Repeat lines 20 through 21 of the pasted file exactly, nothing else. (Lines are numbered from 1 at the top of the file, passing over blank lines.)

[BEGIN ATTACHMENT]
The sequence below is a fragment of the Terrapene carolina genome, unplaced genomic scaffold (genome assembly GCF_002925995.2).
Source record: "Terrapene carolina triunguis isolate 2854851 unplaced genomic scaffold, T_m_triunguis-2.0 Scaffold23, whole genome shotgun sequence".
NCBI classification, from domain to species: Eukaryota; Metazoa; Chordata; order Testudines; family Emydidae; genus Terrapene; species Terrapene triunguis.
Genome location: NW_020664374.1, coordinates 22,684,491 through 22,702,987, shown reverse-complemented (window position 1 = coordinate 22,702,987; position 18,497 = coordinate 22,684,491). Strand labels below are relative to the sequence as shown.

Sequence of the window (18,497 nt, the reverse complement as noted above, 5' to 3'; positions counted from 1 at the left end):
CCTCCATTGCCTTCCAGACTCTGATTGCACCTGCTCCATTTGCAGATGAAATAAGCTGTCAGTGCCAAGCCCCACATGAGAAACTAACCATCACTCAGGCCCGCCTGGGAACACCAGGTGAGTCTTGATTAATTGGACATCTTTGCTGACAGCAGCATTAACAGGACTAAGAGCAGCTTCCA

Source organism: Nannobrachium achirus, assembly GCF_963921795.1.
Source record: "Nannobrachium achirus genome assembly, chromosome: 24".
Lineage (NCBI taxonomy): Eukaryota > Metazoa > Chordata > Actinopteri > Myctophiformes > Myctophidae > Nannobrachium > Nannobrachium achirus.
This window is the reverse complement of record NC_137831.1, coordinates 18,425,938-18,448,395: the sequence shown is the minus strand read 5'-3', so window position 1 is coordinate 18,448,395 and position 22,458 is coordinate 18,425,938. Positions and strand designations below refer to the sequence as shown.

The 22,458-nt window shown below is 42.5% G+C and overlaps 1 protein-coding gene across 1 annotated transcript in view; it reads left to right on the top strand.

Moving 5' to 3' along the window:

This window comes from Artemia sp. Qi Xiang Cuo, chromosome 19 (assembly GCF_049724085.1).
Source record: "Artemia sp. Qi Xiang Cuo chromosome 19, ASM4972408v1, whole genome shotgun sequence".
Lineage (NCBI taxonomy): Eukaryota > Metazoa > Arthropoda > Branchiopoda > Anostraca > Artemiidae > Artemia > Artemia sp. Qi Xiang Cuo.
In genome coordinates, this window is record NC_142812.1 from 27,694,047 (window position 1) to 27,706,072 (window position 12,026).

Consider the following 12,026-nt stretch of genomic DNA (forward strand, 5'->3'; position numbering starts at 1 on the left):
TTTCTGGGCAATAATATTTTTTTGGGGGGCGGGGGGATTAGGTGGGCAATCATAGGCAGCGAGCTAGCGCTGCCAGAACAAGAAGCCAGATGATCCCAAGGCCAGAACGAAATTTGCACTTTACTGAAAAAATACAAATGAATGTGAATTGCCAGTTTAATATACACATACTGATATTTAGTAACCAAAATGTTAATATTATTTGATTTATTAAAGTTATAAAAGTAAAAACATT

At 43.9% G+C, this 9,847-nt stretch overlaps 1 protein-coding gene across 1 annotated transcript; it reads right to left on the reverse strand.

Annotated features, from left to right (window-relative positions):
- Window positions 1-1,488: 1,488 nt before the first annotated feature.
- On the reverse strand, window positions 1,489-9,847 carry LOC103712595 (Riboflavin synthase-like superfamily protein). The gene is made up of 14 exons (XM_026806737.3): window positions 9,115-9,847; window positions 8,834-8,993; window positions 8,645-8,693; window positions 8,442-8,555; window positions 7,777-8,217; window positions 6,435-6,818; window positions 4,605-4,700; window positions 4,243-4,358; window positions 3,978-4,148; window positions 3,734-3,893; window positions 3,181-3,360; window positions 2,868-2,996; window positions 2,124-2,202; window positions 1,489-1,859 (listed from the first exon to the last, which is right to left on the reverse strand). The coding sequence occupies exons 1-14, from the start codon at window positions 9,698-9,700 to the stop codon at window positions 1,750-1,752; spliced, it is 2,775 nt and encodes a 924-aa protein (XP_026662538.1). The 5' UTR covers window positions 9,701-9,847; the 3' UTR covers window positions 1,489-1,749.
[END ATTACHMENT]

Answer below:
Annotated features, from left to right (window-relative positions):
- Window positions 1-1,488: 1,488 nt before the first annotated feature.